Hardware

Hacking Servos for Speed Control

Posted 30 Apr 2003 at 18:51 UTC by steve Share This

The most recent Encoder newsletter of the Seattle Robotics Society includes two articles on speed control of R/C servos. The first, by Ringo Davis, describes how to modify a Futaba S148 servo so that its speed can be directly controlled with 2 pwm signals. The second article, by Theodore Johnson, presents an alternate method of controlling speed by varying the "off" duration of the pulse train.


Already has speed control, posted 1 May 2003 at 03:00 UTC by The Swirling Brain » (Master)

Many servos already have speed control. If you give it a wide distance to travel, it will go faster than if you give it a smaller distance to travel. So, for example, if you give it a 1.5ms pulse train, the hacked servo will stop. A 1.6ms pulse train, the hacked servo will turn slow. A 2ms pulse train, the hacked servo will turn fast. Perhaps their particular servo doesn't have this feature that they need to go through all the trouble to change the pulse train window length?

They removed the servo guts, posted 1 May 2003 at 14:48 UTC by earlwb » (Master)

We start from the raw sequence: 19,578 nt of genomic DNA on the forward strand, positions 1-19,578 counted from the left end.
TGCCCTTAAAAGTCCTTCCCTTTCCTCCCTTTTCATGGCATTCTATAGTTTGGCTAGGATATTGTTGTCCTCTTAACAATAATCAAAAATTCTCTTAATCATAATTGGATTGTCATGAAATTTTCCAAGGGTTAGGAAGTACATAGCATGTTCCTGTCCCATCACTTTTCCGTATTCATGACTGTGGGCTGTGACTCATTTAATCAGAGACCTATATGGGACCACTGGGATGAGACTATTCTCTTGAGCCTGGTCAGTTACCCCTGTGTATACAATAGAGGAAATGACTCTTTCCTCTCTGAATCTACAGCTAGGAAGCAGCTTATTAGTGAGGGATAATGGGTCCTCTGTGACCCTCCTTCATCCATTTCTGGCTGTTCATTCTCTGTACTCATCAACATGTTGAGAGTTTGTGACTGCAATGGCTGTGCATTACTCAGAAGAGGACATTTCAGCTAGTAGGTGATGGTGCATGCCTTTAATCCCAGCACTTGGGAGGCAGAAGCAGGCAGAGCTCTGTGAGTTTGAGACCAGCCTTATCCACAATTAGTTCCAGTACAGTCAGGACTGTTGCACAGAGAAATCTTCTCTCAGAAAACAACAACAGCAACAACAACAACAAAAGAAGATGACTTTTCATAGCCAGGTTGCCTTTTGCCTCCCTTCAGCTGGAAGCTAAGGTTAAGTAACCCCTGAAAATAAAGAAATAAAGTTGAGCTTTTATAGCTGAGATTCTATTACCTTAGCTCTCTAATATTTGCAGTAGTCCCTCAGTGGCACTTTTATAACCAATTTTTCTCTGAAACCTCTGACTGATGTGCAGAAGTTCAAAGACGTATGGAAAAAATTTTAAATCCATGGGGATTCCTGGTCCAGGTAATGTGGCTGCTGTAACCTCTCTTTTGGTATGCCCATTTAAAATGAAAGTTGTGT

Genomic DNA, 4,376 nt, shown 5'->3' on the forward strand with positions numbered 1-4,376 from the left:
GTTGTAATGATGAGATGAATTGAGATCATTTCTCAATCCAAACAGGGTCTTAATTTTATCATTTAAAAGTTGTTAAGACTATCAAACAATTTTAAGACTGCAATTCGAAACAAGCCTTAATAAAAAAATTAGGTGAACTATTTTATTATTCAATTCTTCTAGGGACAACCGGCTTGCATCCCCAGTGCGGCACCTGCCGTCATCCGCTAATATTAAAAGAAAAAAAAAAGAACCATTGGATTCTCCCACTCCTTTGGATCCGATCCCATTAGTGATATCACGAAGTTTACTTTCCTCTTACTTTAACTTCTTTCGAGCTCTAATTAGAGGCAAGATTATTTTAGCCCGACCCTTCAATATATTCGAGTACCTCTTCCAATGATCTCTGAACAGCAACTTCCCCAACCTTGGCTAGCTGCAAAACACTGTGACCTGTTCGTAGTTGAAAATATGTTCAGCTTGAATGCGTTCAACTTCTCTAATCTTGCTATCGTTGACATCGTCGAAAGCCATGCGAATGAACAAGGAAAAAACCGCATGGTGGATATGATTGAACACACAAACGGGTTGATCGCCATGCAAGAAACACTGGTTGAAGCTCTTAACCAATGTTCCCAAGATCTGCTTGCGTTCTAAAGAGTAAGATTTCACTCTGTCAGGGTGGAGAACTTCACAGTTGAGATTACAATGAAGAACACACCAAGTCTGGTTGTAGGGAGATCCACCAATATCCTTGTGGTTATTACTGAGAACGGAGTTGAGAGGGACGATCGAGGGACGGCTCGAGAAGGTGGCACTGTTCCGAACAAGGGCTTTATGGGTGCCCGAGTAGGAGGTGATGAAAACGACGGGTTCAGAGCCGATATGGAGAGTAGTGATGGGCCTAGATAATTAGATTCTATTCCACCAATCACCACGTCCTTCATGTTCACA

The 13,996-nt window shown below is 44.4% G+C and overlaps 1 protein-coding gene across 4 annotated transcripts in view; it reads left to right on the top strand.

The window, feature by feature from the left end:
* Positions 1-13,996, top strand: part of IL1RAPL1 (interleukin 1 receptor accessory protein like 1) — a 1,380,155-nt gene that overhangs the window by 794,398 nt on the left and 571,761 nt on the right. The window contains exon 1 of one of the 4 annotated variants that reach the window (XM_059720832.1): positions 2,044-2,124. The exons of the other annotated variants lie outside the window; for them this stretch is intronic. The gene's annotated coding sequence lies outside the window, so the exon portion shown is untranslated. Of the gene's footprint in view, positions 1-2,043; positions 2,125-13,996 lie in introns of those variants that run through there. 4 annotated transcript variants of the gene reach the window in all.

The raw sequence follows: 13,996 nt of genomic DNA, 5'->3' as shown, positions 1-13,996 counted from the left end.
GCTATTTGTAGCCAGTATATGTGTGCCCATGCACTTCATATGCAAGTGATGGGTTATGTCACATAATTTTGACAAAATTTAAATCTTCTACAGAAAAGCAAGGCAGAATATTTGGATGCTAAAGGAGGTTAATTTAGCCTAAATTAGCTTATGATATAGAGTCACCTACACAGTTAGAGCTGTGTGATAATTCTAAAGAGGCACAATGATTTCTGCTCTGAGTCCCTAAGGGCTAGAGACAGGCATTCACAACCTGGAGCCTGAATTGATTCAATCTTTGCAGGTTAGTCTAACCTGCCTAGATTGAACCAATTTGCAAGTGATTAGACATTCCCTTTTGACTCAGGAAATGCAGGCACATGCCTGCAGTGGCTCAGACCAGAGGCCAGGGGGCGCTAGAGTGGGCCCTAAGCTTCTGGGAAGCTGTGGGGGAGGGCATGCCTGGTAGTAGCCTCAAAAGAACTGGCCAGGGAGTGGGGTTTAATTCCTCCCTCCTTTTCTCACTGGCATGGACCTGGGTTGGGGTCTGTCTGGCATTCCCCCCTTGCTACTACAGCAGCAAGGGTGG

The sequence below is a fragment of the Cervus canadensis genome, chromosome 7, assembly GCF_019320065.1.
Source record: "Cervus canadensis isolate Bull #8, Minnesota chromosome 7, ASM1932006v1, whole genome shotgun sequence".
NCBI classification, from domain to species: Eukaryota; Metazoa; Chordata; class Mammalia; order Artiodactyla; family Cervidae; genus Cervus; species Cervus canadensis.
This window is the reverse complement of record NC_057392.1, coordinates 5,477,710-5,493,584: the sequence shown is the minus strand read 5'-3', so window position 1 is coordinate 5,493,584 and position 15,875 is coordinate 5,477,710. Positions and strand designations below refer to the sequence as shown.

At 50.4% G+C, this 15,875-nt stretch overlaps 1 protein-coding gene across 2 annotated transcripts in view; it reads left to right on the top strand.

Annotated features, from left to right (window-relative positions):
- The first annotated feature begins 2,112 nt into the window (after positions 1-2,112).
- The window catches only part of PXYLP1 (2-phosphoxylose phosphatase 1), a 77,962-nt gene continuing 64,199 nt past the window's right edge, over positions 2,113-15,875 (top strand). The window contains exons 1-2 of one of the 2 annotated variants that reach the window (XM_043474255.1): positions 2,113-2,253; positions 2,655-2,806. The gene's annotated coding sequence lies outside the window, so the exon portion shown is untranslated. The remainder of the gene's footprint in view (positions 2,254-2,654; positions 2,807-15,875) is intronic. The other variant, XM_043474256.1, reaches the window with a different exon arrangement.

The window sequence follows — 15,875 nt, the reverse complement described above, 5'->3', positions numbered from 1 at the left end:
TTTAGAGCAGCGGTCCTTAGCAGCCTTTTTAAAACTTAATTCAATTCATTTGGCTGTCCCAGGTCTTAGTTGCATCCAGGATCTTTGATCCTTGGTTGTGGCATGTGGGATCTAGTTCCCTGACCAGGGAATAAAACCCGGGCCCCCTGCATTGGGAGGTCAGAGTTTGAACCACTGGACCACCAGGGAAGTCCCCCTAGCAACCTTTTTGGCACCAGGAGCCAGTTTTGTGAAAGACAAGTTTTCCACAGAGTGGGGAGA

I think they removed the servo guts. Then they have to use a H-bridge motor controller to run the servo. Thus they can use two wire PWM in that case.

Considering the number of RPM's you can get out of a servo. Most of the time if you gut the servos, you only need to provide 1's or 0's as PWM doesn't get you much of anything speedwise.

The problem with gutting a servo is you now need 4 I/O lines to control two servos, wheras if you leave the guts in, you only need two I/O lines.

Now some guys gut the servos, and then carefully squeeze in tiny quadrature encoder disks and sensors. Then they can measure RPM and distance effectively. But this method is hard to do as the servos are so small. I prefer to come off the output of the servo, using encoder discs and sensors externally.

I almost forgot, posted 1 May 2003 at 14:49 UTC by earlwb » (Master)

On some servos, you can bypass the servo IC and use the little h-bridge inside the servo directly. So you sort of, semi-gut out the servo in this case.

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